Peaches in high demand at Becker house
These days our family is on high peach alert. We have two peach trees that together have about a bushel of rosy pink and orange peaches clinging to their branches.
It’s a beautiful sight.
The thing is, to make sure that a peach has developed fully with its full sweet peachy flavor, it needs to stay attached to the tree branch as long as possible. You can’t just pick them willy nilly. A peach is a delicate fruit. The only time you know that it is ready to be picked is if it comes off naturally or when you just barely touch it.
We are anxious to eat these peaches, and we’re being quite patient. That means no tugging and pulling to get a peach. Our plan is to only gather peaches that have fallen onto the ground, which guarantees they’re ready to leave the tree. We’ve been scouring the ground every day to make sure we get the ripest, best peaches.
So far this plan hasn’t worked well. First of all, sometimes peaches land hard and if you step on a ripe peach that has recently fallen 10 feet from a tree branch, it isn’t a good thing. The peaches we don’t step on are hard to find and when we do find them, they usually have already been eaten by some animal. If the unidentified animal doesn’t get them, the ants do.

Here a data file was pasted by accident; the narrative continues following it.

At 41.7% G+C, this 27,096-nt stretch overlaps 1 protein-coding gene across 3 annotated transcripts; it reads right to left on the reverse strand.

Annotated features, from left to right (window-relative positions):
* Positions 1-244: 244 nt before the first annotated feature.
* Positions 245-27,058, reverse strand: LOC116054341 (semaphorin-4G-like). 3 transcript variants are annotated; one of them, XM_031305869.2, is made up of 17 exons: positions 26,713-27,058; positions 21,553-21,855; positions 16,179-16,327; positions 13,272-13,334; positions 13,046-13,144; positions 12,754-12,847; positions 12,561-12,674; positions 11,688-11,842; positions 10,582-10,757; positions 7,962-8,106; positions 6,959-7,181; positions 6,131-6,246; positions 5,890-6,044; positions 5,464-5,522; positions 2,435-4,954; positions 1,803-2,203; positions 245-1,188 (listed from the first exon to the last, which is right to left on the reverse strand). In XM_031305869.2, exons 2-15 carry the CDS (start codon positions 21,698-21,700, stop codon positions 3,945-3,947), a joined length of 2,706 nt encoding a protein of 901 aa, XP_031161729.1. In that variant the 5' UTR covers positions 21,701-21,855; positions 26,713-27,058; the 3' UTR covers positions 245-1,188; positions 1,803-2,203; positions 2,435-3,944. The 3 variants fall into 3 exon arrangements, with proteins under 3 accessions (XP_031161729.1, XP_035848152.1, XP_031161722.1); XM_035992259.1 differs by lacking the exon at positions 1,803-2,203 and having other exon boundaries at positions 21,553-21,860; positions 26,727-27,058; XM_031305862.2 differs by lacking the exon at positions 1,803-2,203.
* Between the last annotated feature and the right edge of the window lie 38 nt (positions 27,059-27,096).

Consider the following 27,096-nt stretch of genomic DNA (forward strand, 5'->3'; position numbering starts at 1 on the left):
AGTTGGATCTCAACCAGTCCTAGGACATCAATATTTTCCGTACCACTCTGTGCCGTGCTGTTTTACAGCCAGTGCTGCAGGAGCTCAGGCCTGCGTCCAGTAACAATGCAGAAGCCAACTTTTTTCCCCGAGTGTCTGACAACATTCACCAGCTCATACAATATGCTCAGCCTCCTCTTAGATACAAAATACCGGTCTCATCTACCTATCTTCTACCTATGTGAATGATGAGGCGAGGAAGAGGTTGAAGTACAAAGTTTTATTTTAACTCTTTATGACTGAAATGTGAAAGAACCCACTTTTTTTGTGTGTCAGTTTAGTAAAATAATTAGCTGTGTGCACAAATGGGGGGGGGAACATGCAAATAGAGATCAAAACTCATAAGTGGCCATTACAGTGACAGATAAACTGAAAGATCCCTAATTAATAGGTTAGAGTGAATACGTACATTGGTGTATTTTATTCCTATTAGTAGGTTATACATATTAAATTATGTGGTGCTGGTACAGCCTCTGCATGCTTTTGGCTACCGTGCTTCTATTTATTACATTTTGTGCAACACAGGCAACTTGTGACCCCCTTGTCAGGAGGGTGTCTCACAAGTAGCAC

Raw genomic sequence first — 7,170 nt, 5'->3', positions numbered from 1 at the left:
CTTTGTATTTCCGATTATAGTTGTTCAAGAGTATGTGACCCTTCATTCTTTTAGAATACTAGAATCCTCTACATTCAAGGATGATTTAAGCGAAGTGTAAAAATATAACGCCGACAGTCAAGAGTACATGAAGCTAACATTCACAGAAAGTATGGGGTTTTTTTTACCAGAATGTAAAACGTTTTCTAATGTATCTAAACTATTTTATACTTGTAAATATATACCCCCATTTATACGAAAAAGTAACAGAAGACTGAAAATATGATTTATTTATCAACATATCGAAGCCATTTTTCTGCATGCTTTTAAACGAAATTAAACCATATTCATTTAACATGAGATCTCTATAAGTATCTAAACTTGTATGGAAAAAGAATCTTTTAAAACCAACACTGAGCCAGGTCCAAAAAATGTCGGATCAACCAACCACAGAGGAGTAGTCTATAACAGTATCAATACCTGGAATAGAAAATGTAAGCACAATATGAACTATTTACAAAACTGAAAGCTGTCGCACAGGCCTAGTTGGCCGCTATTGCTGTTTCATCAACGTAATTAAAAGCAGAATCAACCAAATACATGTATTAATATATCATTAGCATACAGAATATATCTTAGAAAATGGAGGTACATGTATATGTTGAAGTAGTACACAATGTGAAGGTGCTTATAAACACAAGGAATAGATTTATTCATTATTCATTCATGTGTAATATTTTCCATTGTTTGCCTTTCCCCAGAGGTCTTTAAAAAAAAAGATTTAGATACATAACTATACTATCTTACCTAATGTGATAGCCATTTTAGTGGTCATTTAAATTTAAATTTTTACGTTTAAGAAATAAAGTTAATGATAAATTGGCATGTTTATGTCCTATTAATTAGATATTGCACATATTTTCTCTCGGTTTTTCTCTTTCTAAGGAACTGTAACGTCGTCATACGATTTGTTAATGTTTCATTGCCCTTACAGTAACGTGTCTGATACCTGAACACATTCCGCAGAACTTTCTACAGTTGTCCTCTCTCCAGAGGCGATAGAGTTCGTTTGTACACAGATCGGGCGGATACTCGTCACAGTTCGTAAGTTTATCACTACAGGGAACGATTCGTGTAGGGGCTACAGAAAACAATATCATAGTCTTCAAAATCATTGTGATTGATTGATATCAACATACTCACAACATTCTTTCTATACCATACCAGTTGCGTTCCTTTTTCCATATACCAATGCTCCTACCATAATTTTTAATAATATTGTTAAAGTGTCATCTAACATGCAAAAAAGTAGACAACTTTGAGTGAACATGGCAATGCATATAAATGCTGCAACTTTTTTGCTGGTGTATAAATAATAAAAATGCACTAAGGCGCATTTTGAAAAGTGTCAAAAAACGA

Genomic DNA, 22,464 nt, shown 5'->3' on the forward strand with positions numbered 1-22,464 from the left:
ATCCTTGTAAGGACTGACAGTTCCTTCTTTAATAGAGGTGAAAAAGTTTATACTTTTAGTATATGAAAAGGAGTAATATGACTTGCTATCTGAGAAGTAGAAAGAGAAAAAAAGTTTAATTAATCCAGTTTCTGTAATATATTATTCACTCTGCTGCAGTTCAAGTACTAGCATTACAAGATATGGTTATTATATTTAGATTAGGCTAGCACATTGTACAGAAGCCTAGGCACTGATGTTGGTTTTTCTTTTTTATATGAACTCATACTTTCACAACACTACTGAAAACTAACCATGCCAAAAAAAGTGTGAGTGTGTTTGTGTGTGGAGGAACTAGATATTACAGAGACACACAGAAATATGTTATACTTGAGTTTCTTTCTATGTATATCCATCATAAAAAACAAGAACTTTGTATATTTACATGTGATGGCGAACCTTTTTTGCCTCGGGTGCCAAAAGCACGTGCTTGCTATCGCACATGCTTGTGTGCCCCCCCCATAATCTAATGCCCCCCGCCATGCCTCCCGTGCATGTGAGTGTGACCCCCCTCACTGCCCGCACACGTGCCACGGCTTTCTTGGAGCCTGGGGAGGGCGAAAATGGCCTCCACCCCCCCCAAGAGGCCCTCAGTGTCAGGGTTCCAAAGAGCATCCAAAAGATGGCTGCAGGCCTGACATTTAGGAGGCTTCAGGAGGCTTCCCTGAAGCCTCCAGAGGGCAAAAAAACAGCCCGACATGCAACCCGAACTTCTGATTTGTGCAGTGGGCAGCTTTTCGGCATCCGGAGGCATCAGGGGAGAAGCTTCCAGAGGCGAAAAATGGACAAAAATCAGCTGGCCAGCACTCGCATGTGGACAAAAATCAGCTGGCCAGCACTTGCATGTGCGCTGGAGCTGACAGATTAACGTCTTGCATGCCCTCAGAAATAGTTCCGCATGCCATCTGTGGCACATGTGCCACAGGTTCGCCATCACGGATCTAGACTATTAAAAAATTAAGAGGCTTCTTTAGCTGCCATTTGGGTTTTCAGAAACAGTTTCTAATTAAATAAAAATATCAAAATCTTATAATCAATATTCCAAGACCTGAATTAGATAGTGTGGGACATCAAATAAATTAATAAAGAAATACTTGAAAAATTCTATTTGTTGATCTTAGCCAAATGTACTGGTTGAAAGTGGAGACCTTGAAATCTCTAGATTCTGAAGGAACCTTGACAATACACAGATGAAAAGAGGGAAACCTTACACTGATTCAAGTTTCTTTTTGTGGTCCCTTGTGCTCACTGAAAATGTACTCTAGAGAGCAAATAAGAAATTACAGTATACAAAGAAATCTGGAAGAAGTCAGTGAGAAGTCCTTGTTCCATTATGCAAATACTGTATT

The peaches have been getting rosier and they are still attached to the branches. Seeing some dark pink peaches on some upper branches, I got a ladder and reached for one, thinking it would come off easily. It didn’t.
Here’s where we’re at now. On Sunday afternoon at about 2 p.m., my cell phone rang. It was Tom telling me that he was working in the yard, happened to look up and saw a peach fall off the tree. As Tom was predisposed, I dropped everything and trotted anxiously out to find a beautiful pink peach lying on the grass. No ants and no animal had chewed on it. It was nearly perfect, and it made a delicious peach ice cream shake. Now we want more.
So we’re on high peach alert. We aren’t camping out by the peach trees but it’s tempting.
I’m thinking it would be nice to have one of those game cameras under the tree that captures movement and could send my cellphone a text when it detects a peach falling.
It’s going to be a long couple weeks, at least until a very strong wind blows.